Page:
I start to turn to face the threat and place my finger on the trigger, at which point it’s all boom and ouch. It’s a good shot, leaving a splash of greasy orange paint on my side just below the shoulder — right in the kill zone. That’s me neutralized, then.

I insist to approaching team members that I am dead, but my carcass was rudely “handcuffed” anyway. For the next several minutes S.W.A.T. cleared the rest of the building.

The team met and was briefed on the things that went well in my room and every other one and the things that could have been done better. Their positions relative to doors or hallways as they made their way could have been improved at some points, they are told, and other small points are addressed. They train like this to stay sharp and up-to-date on tactical procedure, and from my end of things they seem to be doing pretty well with it.

For the second go-round I figure I’ll be a more active maniac. I hole up in a different room at the intersection of two hallways and wait. When I hear the faint rustle of nylon coming down the hall I count to 20 and decide it’s time to skin the smoke wagon. There’s a brief exchange of gunfire as I cross the hallway and trot down the other. I had fired two half-aimed shots that I’m sure didn’t hit anything but might have come close, but I’d covered the gap quickly enough that the paint bullets headed my way decorated the wall behind me.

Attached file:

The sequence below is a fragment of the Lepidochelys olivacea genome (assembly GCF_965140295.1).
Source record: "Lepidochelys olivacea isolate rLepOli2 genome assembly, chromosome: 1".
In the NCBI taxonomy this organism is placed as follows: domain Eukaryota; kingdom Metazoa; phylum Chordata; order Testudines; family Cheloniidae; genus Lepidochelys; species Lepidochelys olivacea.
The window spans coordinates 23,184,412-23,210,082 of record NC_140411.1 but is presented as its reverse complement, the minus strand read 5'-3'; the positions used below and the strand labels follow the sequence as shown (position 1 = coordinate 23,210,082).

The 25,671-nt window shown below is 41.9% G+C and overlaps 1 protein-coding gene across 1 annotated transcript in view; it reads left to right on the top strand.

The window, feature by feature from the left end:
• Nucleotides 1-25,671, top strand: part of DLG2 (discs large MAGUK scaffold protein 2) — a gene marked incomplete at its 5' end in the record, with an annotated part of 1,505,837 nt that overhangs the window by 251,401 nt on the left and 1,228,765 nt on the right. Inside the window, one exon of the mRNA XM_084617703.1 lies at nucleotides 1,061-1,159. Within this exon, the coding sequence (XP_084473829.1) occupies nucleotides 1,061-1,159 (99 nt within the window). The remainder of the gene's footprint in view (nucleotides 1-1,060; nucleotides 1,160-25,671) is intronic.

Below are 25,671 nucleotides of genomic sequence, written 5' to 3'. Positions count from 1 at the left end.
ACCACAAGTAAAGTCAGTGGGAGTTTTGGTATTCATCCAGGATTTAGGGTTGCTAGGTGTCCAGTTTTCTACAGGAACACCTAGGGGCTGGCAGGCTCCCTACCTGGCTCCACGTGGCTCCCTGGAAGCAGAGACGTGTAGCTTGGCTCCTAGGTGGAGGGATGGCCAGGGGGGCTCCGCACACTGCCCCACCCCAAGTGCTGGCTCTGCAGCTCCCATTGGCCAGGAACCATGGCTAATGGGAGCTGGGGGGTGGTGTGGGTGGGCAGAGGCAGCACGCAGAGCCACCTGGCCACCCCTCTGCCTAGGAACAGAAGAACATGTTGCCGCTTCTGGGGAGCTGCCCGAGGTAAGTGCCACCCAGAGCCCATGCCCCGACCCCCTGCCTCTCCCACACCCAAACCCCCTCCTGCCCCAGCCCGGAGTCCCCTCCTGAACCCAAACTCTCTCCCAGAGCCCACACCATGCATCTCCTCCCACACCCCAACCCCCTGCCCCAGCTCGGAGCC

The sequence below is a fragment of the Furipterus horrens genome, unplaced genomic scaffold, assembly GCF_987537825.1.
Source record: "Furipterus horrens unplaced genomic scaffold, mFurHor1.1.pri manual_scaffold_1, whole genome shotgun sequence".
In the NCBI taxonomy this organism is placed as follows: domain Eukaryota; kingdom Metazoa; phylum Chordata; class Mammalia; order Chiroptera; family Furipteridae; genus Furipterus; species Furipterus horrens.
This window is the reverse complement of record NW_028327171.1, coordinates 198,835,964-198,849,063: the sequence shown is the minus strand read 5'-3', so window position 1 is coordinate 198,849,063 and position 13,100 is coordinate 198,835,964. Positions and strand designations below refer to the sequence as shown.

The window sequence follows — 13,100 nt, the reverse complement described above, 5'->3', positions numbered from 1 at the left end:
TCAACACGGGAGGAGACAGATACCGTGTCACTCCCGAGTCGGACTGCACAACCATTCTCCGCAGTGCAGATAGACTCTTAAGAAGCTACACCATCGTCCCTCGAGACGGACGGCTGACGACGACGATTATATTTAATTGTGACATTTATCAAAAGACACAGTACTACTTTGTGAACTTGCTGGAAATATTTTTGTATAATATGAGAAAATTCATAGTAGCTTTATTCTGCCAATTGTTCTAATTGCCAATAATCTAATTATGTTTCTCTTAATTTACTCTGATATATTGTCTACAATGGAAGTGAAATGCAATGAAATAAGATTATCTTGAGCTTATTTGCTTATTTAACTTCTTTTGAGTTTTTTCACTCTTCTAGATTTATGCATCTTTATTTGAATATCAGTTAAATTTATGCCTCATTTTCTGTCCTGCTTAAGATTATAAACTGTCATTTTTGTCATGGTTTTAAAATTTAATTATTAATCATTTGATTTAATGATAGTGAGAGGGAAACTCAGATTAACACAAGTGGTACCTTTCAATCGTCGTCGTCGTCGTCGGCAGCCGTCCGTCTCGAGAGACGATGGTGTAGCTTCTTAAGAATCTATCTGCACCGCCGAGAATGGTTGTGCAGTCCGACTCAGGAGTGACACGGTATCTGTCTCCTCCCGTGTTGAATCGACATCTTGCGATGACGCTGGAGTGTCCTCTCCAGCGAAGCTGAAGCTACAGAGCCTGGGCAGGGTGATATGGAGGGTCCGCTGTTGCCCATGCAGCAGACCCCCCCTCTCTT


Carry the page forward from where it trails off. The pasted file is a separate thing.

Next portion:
I half-expected the guys I’d just shot at to chase after me — and if we were all just playing around they might have — but they’re not in the business of running around like lunatics and taking pot shots. That’s my department.

Terrified, I ducked into another room. I heard team members yell out which direction they’d seen me run, and then more eerie silence. I move across another hallway, taking a couple more wild shots at crouched team members about 20 yards away. Long story short, my tactical know-how quickly gets me painted into a corner with no option but to make what I hope will be a convincing Tony Montanna-styled last stand. During another lengthy period of stress and silence, the presence of a couple empty soda cans on a table a few yards away proves irresistible. Against cans, I am battle-proven. This leaves me with two rounds, which I have to say I did all right with, but when it was all said and done it wouldn’t have mattered if I’d had 50. I’m told that the paint washes right out. I hope so, because I’m left with an awful lot if it to deal with.

The response to the chaos of the “worst-case” scenario on Wednesday was methodical and coordinated, measured and calculated. There is a system to it, and this kind of training is meant to continually improve it. What answer could a deranged gunman have for this approach to the problem they created if he or she would not be taken alive? In my experience, a very brief one.